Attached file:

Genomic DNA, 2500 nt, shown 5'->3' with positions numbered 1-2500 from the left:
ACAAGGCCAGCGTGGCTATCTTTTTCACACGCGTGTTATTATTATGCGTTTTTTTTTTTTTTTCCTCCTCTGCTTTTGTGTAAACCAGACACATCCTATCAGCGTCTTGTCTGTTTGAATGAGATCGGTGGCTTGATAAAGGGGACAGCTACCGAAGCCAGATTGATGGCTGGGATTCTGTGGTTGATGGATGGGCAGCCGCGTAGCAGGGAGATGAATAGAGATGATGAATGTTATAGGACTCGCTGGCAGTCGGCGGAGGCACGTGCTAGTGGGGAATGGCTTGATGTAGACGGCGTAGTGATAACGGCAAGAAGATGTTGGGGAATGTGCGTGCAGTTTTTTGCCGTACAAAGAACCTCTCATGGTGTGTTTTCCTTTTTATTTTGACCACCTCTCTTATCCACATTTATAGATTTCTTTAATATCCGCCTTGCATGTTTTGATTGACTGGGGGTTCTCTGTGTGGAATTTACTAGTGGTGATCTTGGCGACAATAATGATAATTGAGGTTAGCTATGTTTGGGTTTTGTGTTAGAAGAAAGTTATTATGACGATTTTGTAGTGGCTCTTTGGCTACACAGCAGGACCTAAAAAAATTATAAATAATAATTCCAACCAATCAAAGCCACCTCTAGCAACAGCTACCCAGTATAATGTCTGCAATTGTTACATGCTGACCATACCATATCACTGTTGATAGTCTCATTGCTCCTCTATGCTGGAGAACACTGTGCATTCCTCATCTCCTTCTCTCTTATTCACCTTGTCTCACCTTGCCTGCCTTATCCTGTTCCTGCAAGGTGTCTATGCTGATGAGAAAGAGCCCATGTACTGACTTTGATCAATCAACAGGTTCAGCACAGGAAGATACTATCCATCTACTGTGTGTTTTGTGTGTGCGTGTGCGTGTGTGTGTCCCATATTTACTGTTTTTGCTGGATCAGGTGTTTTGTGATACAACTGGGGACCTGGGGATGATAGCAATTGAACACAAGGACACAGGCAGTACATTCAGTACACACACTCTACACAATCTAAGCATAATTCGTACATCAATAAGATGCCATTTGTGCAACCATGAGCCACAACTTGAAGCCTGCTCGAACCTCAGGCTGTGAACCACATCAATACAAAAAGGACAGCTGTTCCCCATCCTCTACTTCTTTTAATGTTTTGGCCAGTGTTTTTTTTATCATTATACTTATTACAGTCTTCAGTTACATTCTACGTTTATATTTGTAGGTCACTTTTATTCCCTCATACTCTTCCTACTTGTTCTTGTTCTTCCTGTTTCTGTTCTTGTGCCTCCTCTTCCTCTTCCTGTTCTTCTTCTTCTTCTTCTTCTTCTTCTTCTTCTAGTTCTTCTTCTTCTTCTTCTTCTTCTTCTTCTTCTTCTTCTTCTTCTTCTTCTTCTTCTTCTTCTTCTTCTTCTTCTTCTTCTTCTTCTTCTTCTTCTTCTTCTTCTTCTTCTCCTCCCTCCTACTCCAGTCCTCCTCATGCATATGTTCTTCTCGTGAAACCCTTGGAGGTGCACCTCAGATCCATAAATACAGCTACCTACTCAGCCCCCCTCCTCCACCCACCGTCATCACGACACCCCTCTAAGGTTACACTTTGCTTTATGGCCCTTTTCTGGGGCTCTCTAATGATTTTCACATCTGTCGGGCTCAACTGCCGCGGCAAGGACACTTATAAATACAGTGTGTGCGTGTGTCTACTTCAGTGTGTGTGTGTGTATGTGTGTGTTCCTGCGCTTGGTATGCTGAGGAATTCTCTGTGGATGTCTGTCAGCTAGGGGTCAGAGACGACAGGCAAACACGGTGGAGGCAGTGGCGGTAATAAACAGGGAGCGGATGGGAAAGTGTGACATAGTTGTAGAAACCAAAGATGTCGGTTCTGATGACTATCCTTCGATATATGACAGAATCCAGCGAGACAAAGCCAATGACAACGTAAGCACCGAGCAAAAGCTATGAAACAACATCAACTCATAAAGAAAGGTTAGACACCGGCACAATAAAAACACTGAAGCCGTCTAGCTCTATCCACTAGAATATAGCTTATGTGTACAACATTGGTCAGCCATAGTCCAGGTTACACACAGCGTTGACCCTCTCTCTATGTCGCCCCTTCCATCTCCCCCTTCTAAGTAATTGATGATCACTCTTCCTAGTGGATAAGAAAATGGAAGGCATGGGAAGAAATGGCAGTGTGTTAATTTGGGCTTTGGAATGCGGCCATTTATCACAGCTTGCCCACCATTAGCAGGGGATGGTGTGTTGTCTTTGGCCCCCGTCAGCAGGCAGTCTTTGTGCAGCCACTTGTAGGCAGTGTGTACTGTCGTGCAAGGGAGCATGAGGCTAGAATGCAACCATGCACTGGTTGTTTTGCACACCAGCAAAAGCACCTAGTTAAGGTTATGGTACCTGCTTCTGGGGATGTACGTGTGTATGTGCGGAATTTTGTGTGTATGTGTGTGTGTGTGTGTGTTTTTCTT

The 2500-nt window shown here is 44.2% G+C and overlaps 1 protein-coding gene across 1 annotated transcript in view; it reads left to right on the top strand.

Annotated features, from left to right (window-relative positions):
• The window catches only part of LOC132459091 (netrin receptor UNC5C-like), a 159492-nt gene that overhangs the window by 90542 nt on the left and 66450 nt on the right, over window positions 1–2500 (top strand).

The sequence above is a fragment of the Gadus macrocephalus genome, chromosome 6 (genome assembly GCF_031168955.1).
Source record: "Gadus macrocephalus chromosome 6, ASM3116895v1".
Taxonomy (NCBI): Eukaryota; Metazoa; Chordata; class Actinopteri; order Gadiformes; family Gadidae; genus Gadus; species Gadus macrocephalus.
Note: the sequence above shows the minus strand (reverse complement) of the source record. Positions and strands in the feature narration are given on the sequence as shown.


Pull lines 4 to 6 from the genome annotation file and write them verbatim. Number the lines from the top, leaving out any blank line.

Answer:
Annotated features, from left to right (window-relative positions):
• The window catches only part of LOC132459091 (netrin receptor UNC5C-like), a 159492-nt gene that overhangs the window by 90542 nt on the left and 66450 nt on the right, over window positions 1–2500 (top strand).

The sequence above is a fragment of the Gadus macrocephalus genome, chromosome 6 (genome assembly GCF_031168955.1).